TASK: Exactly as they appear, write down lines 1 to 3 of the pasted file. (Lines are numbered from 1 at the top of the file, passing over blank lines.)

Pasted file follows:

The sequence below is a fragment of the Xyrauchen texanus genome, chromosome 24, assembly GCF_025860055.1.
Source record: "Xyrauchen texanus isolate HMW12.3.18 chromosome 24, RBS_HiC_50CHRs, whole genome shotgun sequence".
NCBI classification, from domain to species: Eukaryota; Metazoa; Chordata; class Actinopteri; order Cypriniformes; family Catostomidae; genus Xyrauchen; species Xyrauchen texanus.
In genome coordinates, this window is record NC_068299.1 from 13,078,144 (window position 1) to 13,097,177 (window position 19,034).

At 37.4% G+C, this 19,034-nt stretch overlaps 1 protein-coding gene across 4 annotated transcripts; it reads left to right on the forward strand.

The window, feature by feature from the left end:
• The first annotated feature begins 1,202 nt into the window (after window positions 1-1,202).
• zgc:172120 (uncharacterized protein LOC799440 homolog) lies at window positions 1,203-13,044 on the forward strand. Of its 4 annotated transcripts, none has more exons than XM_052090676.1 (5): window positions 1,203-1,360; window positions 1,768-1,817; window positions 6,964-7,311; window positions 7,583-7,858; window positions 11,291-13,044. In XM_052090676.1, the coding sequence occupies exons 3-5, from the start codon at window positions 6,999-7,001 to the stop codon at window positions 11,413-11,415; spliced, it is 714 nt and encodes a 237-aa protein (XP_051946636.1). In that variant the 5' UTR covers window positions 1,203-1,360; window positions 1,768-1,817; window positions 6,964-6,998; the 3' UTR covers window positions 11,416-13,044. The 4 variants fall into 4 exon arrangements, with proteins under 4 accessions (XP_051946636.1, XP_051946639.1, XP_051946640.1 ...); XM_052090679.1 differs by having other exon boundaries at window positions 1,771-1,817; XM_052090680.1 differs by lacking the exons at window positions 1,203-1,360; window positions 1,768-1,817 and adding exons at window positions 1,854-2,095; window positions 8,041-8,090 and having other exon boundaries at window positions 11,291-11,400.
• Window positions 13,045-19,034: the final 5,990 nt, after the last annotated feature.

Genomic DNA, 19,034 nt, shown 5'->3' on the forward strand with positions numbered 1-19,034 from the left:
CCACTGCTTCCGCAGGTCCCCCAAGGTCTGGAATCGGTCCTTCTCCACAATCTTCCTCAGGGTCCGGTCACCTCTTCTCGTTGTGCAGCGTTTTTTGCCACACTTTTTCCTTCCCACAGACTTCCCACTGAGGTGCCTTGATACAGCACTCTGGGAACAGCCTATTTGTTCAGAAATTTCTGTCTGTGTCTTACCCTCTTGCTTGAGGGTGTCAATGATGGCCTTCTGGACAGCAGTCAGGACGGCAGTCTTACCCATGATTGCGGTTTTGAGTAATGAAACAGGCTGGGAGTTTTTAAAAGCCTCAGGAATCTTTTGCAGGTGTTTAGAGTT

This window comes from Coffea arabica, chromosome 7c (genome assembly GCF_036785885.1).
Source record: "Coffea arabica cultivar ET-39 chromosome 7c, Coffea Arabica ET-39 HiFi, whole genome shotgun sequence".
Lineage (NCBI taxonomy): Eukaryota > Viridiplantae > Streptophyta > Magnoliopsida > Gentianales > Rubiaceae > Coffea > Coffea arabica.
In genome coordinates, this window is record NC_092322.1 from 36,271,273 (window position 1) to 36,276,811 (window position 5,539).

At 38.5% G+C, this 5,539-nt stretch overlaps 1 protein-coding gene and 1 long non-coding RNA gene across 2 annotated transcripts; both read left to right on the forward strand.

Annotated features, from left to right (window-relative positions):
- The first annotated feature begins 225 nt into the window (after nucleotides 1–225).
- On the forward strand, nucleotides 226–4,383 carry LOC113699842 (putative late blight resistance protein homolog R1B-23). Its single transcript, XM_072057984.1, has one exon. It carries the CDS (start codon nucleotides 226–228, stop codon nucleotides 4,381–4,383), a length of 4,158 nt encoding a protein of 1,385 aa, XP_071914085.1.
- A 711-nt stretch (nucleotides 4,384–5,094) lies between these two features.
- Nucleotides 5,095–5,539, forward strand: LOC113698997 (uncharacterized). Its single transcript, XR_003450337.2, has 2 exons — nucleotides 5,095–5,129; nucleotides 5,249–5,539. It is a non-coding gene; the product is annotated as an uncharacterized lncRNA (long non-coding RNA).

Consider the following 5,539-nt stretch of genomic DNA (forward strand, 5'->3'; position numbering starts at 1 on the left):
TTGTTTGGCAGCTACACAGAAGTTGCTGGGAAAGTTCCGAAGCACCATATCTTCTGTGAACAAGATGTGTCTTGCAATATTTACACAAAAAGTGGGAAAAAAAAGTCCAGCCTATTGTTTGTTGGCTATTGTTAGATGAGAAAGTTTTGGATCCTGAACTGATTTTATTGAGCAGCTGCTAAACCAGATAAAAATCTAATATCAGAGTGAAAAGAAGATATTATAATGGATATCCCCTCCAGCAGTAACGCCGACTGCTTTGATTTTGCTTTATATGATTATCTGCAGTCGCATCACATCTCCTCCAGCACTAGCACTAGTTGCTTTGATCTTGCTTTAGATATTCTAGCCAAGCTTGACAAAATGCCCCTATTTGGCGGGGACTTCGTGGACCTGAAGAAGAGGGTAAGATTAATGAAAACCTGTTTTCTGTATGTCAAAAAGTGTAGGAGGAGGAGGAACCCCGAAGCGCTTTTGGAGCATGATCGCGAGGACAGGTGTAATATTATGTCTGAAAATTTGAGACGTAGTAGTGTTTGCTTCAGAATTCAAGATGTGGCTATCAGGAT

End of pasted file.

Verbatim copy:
The sequence below is a fragment of the Xyrauchen texanus genome, chromosome 24, assembly GCF_025860055.1.
Source record: "Xyrauchen texanus isolate HMW12.3.18 chromosome 24, RBS_HiC_50CHRs, whole genome shotgun sequence".
NCBI classification, from domain to species: Eukaryota; Metazoa; Chordata; class Actinopteri; order Cypriniformes; family Catostomidae; genus Xyrauchen; species Xyrauchen texanus.